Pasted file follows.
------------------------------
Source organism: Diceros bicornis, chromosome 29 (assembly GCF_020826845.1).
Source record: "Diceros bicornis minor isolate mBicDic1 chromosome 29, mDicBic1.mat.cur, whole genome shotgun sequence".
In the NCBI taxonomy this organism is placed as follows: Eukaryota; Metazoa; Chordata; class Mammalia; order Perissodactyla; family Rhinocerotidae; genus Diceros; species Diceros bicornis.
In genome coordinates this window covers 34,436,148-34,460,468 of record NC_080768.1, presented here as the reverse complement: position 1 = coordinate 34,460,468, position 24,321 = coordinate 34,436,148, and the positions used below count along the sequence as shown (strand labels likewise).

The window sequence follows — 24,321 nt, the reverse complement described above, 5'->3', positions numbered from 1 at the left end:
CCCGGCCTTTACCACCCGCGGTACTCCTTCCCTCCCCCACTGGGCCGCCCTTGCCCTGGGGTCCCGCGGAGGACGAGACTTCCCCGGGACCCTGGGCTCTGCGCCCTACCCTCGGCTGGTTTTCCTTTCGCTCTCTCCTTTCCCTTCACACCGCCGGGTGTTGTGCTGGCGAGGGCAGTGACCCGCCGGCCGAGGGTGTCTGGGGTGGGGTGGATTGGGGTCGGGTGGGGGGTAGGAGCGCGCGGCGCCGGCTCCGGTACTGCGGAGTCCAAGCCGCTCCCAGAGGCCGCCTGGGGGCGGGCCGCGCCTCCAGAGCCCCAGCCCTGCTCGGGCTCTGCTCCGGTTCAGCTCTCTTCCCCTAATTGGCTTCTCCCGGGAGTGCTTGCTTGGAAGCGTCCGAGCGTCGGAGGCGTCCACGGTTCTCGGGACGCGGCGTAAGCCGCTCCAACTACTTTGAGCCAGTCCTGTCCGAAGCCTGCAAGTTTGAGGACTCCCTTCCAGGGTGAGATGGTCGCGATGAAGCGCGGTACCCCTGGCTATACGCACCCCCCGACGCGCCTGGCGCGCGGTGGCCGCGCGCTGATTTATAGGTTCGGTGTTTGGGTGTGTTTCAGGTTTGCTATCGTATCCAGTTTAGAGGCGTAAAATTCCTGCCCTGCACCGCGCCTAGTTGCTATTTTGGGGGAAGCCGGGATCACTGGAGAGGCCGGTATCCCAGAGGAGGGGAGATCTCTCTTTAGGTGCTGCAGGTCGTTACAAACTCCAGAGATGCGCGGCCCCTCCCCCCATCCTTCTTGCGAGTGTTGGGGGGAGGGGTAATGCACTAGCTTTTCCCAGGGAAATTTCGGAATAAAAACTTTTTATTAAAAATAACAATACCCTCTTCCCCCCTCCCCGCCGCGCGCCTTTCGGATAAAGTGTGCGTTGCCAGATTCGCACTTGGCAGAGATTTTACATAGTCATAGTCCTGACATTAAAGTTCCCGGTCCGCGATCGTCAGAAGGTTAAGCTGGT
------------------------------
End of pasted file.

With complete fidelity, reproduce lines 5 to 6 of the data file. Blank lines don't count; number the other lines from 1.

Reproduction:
The window sequence follows — 24,321 nt, the reverse complement described above, 5'->3', positions numbered from 1 at the left end:
CCCGGCCTTTACCACCCGCGGTACTCCTTCCCTCCCCCACTGGGCCGCCCTTGCCCTGGGGTCCCGCGGAGGACGAGACTTCCCCGGGACCCTGGGCTCTGCGCCCTACCCTCGGCTGGTTTTCCTTTCGCTCTCTCCTTTCCCTTCACACCGCCGGGTGTTGTGCTGGCGAGGGCAGTGACCCGCCGGCCGAGGGTGTCTGGGGTGGGGTGGATTGGGGTCGGGTGGGGGGTAGGAGCGCGCGGCGCCGGCTCCGGTACTGCGGAGTCCAAGCCGCTCCCAGAGGCCGCCTGGGGGCGGGCCGCGCCTCCAGAGCCCCAGCCCTGCTCGGGCTCTGCTCCGGTTCAGCTCTCTTCCCCTAATTGGCTTCTCCCGGGAGTGCTTGCTTGGAAGCGTCCGAGCGTCGGAGGCGTCCACGGTTCTCGGGACGCGGCGTAAGCCGCTCCAACTACTTTGAGCCAGTCCTGTCCGAAGCCTGCAAGTTTGAGGACTCCCTTCCAGGGTGAGATGGTCGCGATGAAGCGCGGTACCCCTGGCTATACGCACCCCCCGACGCGCCTGGCGCGCGGTGGCCGCGCGCTGATTTATAGGTTCGGTGTTTGGGTGTGTTTCAGGTTTGCTATCGTATCCAGTTTAGAGGCGTAAAATTCCTGCCCTGCACCGCGCCTAGTTGCTATTTTGGGGGAAGCCGGGATCACTGGAGAGGCCGGTATCCCAGAGGAGGGGAGATCTCTCTTTAGGTGCTGCAGGTCGTTACAAACTCCAGAGATGCGCGGCCCCTCCCCCCATCCTTCTTGCGAGTGTTGGGGGGAGGGGTAATGCACTAGCTTTTCCCAGGGAAATTTCGGAATAAAAACTTTTTATTAAAAATAACAATACCCTCTTCCCCCCTCCCCGCCGCGCGCCTTTCGGATAAAGTGTGCGTTGCCAGATTCGCACTTGGCAGAGATTTTACATAGTCATAGTCCTGACATTAAAGTTCCCGGTCCGCGATCGTCAGAAGGTTAAGCTGGT